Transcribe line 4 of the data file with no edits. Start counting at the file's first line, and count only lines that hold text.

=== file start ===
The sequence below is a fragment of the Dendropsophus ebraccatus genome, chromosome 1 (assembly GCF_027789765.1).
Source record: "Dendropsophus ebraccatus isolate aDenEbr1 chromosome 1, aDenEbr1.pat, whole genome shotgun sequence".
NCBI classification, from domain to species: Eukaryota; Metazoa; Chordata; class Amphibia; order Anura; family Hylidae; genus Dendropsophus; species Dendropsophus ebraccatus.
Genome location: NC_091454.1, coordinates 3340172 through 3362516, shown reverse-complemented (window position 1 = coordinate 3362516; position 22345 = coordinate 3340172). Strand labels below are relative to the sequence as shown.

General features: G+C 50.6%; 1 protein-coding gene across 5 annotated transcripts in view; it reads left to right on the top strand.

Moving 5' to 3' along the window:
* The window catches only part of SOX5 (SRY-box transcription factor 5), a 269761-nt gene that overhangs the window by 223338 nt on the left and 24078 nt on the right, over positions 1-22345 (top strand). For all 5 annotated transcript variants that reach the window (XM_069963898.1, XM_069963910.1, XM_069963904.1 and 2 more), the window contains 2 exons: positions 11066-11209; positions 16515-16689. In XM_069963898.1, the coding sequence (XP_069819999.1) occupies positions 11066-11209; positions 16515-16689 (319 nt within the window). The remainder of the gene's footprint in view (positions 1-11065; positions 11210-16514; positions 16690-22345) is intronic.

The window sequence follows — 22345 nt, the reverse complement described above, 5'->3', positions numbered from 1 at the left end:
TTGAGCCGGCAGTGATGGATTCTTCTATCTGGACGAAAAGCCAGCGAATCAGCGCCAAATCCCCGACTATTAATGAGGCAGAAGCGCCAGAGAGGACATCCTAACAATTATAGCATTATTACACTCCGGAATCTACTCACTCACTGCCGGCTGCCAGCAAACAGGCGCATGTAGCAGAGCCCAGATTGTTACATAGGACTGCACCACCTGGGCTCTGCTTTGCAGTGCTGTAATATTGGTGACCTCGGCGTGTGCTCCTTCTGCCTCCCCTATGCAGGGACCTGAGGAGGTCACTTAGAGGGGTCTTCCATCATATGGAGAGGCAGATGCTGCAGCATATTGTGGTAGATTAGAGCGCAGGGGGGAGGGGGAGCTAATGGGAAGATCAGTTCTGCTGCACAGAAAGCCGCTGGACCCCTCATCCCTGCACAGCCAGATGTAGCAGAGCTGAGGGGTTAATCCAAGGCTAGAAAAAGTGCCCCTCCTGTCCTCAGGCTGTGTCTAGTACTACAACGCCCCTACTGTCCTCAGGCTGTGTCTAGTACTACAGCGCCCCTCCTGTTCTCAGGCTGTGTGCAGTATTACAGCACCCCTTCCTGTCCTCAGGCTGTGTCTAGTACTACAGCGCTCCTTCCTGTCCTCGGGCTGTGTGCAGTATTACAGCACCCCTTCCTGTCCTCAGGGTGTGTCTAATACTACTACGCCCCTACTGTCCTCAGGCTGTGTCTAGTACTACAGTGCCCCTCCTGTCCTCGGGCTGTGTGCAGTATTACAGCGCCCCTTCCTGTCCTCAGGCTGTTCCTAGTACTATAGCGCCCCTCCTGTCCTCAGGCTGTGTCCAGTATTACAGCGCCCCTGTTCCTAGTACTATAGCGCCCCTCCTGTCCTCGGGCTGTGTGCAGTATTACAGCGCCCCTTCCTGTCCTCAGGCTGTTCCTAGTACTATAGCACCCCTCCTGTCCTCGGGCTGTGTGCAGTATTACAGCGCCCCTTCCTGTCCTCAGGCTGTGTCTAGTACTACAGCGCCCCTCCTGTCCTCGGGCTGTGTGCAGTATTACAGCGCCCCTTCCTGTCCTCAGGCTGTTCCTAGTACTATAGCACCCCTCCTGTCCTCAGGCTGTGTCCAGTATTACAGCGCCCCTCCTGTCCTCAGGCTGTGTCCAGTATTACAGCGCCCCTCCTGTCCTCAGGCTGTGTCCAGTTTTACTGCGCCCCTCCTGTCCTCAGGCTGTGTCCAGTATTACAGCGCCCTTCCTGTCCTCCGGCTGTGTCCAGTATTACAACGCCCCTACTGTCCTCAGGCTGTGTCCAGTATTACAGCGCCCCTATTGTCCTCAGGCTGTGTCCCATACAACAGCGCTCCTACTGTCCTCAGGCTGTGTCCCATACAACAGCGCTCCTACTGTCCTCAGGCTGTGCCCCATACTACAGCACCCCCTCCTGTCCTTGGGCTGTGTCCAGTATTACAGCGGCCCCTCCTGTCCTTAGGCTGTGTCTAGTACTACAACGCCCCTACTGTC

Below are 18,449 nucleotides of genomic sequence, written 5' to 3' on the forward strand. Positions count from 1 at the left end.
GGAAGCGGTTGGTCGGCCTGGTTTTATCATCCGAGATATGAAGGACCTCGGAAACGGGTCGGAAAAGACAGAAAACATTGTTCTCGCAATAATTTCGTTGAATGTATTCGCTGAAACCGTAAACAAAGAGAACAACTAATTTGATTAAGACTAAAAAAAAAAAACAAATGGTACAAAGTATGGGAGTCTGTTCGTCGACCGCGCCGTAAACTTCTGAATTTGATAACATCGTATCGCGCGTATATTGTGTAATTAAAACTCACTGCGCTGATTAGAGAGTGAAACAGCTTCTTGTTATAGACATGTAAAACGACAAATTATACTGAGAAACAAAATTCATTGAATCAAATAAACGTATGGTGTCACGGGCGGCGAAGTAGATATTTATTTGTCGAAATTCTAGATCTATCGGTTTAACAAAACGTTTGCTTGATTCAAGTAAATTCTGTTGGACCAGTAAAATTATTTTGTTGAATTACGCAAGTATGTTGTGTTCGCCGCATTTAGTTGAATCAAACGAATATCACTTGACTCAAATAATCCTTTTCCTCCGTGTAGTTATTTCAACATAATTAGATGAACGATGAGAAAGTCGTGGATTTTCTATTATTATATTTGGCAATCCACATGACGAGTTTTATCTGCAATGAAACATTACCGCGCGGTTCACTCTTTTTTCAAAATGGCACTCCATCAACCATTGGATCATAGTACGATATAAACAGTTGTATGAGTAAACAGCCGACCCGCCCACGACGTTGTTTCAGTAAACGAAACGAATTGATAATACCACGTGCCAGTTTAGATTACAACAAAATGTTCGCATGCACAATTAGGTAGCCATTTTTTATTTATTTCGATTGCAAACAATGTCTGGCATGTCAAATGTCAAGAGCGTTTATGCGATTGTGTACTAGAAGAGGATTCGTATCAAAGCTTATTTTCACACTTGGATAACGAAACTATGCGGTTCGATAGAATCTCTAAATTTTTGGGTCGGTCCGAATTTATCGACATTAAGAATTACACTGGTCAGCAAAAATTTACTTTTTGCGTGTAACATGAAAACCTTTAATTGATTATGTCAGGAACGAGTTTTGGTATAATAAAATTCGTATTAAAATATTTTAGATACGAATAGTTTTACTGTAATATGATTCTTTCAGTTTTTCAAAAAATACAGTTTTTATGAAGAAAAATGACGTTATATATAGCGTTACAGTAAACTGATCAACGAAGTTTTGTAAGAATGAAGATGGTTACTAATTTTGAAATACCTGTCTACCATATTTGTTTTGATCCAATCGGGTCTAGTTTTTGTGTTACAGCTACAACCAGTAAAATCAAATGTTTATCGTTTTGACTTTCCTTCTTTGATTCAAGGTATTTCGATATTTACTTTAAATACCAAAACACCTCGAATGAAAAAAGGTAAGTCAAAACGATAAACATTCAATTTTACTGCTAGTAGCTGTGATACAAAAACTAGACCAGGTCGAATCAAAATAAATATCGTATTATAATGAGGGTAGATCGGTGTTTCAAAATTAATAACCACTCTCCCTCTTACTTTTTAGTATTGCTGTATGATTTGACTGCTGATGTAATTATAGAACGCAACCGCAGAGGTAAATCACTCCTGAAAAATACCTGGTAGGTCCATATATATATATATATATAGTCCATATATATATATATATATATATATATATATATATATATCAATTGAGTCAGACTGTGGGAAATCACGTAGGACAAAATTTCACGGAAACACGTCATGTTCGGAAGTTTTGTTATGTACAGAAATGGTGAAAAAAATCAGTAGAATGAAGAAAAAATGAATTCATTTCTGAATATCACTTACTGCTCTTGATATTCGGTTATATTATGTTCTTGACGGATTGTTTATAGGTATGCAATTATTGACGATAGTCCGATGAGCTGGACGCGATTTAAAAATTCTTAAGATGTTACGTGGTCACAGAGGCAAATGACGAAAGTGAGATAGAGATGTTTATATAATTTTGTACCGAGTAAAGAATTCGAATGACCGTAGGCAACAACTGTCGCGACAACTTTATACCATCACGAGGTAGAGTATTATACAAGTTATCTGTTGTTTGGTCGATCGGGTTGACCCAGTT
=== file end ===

Genome location: NC_091454.1, coordinates 3340172 through 3362516, shown reverse-complemented (window position 1 = coordinate 3362516; position 22345 = coordinate 3340172). Strand labels below are relative to the sequence as shown.